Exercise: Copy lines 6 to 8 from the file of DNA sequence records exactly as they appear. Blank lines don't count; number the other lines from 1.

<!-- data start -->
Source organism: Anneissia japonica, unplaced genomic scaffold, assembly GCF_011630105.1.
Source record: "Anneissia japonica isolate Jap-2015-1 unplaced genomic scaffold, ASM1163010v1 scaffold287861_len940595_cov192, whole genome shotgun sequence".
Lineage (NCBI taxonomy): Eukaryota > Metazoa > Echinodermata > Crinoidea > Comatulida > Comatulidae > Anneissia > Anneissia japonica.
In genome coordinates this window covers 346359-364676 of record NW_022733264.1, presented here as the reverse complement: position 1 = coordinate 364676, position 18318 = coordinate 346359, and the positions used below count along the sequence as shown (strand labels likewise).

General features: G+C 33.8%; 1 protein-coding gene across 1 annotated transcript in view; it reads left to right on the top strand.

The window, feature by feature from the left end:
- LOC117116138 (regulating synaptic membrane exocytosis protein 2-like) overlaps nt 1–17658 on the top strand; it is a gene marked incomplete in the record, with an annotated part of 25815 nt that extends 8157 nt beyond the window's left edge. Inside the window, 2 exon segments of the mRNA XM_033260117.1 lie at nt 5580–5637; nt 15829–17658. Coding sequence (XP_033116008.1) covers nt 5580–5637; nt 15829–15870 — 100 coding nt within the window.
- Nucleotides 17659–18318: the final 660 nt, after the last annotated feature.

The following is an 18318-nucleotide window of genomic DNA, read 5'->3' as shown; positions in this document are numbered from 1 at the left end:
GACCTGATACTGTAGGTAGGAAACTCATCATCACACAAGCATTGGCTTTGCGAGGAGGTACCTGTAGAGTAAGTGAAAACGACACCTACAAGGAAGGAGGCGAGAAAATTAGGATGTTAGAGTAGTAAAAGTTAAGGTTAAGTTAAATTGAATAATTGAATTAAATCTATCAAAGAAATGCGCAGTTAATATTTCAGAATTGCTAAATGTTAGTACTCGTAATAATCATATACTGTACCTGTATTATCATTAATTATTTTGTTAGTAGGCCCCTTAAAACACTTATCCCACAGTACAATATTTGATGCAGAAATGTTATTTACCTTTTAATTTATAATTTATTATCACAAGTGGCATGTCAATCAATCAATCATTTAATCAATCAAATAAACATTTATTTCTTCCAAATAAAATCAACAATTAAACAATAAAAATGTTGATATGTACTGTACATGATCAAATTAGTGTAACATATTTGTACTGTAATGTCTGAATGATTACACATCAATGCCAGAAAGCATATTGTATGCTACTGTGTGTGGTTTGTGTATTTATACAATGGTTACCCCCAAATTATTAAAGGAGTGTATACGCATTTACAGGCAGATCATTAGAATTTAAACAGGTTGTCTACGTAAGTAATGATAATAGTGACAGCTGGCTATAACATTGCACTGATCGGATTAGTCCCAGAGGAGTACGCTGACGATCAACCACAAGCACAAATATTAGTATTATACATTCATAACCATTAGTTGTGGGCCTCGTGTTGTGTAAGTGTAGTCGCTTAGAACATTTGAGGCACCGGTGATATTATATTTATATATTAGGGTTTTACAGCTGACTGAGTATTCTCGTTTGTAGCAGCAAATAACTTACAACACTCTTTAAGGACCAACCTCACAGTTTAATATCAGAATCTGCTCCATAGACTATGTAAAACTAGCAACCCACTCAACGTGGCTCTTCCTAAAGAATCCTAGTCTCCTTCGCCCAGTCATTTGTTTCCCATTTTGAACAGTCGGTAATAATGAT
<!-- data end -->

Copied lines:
The window, feature by feature from the left end:
- LOC117116138 (regulating synaptic membrane exocytosis protein 2-like) overlaps nt 1–17658 on the top strand; it is a gene marked incomplete in the record, with an annotated part of 25815 nt that extends 8157 nt beyond the window's left edge. Inside the window, 2 exon segments of the mRNA XM_033260117.1 lie at nt 5580–5637; nt 15829–17658. Coding sequence (XP_033116008.1) covers nt 5580–5637; nt 15829–15870 — 100 coding nt within the window.
- Nucleotides 17659–18318: the final 660 nt, after the last annotated feature.